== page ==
An angry President Donald Trump came out swinging on Monday against Dr Anthony Fauci, the press and polls that show him trailing Democrat Joe Biden in key battleground states in a disjointed closing message two weeks out from the US election.
On the third day of a western campaign swing, Mr Trump was facing intense pressure to turn around his campaign, hoping for the type of last-minute surge that gave him a come-from-behind victory four years ago.
But his inconsistent message, another rise in virus cases and his attacks on experts like Dr Fauci could undermine his final efforts to appeal to voters outside his most loyal base.
“I think I’m running angry. I’m running happy and I’m running very content (because) I’ve done a great job.”
His aggressive travel comes as Mr Trump plays defence in states he won four years ago, though the president insisted he was confident as he executed a packed schedule despite the pandemic.
“We’re going to win,” he told campaign staff on a morning conference call from Las Vegas.
He went on to acknowledge that he “wouldn’t have told you that maybe two or three weeks ago,” referring to the days when he was hospitalised with Covid-19.
But he said he felt better now than at any point in 2016. “We’re in the best shape we’ve ever been,” he said.
“People are tired of hearing Fauci and all these idiots,” the president said of the government’s top infectious disease expert.
“Every time he goes on television, there’s always a bomb. But there’s a bigger bomb if you fire him. But Fauci’s a disaster.”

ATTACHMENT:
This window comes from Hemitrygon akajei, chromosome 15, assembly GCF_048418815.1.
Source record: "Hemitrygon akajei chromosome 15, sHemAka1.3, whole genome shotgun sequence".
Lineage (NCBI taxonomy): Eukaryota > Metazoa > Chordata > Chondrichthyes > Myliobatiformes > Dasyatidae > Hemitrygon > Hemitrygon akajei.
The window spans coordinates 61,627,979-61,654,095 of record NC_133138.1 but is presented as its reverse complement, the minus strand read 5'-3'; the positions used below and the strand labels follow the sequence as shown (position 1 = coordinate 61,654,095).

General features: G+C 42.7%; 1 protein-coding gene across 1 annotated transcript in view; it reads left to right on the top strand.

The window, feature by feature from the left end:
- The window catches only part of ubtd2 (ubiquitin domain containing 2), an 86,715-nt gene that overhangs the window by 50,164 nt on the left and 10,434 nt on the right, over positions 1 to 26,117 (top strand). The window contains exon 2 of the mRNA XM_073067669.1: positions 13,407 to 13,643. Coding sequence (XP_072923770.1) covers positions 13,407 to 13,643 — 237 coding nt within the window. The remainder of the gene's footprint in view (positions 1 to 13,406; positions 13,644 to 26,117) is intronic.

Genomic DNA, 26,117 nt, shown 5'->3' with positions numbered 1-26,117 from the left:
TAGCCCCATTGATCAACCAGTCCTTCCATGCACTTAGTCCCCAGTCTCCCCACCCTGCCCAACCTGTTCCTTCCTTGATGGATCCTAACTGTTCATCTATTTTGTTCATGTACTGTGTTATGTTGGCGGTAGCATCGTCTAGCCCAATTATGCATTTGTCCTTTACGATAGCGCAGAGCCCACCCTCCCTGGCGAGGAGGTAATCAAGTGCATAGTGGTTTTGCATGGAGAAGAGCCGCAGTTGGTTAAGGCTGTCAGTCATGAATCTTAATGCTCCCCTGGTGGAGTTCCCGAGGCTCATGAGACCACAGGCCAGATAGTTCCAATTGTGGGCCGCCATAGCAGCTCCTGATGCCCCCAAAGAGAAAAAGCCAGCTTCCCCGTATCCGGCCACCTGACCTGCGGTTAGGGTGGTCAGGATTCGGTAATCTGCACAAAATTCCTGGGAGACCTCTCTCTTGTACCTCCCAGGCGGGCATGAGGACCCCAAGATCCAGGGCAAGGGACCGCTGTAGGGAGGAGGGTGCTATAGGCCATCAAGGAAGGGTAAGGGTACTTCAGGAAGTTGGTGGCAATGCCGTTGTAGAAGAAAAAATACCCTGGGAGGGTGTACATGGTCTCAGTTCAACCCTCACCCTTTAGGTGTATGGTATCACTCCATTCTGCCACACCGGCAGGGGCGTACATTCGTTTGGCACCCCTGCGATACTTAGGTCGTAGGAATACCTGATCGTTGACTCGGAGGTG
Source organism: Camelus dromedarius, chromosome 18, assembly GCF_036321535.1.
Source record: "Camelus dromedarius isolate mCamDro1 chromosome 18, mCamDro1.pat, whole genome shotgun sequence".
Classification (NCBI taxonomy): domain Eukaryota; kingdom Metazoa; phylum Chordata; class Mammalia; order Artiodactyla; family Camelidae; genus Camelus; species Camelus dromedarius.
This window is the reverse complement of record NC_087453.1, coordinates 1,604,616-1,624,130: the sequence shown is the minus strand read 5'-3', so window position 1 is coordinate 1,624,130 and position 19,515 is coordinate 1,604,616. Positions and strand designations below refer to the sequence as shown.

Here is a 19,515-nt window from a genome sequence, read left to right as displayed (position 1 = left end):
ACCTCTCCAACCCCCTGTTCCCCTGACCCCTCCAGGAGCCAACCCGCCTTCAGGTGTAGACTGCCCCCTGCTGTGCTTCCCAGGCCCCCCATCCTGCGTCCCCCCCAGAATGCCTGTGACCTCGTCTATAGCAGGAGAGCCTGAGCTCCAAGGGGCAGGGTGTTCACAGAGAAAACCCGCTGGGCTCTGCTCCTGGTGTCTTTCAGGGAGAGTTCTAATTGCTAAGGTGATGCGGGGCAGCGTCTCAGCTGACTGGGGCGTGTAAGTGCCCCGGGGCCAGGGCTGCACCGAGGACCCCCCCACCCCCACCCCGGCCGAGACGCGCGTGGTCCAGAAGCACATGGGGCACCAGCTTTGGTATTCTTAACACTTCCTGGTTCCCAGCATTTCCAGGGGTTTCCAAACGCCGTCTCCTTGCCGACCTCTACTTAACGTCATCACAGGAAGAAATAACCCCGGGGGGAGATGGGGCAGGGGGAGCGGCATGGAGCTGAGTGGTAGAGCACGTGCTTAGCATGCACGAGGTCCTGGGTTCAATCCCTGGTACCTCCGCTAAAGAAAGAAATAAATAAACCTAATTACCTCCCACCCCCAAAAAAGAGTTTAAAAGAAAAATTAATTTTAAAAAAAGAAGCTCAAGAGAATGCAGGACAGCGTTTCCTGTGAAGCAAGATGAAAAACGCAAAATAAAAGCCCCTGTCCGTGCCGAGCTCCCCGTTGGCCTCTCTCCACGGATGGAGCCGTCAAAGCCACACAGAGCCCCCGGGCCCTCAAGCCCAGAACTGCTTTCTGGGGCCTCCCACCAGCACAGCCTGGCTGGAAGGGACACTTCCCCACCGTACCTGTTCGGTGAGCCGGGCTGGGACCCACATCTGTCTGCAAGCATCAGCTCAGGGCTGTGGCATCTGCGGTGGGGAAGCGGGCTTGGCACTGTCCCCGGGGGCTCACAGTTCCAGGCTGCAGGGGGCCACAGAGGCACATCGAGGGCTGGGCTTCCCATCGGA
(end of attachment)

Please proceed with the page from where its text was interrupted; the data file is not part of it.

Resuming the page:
At a rally in Prescott, Arizona, Mr Trump assailed Mr Biden for pledging to heed the advice of scientific experts, saying dismissively that his rival “wants to listen to Dr Fauci”.
The doctor is both respected and popular, and Mr Trump’s rejection of scientific advice on the pandemic has already drawn bipartisan condemnation.
At his rally, Mr Trump also ramped up his attacks on the news media, singling out NBC’s Kristen Welker, the moderator of the next presidential debate, as well as CNN for aggressively covering a pandemic that is now infecting tens of thousands of Americans every day.
“Could you imagine if I lose my whole life? What am I going to do?” he asked a rally crowd last week in Macon, Georgia.
“I’m not going to feel so good. Maybe I’ll have to leave the country. I don’t know.”
In Janesville, Wisconsin over the weekend, he said it was not “even conceivable” that he could lose to a man he labelled “the worst candidate” in the “history of presidential politics”.
Mr Trump has also expressed confusion about polling data that shows him trailing or closely matched with Mr Biden in key states, given the crowds of thousands he has been drawing at every stop.
“How the hell can we be tied?” he said at a rally in Carson City, Nevada, where polls actually show Mr Biden is ahead.
Late on Monday, the nonpartisan Commission on Presidential Debates announced that Mr Trump and Mr Biden will each have his microphone cut off in Thursday’s debate while his rival delivers his opening two-minute answer to each of the six debate topics.
The rule changes come three weeks after a chaotic opening face-off between the two presidential contenders that featured frequent interruptions — most often by Mr Trump.
The open discussion portion of the debate will not feature a mute button, but interruptions by either candidate will count toward their time.
The commission has faced pressure from Mr Trump’s campaign to avoid changing the rules, while Mr Biden’s team was hoping for a more ordered debate.
In a statement, the commission said it “had determined that it is appropriate to adopt measures intended to promote adherence to agreed upon rules and inappropriate to make changes to those rules.”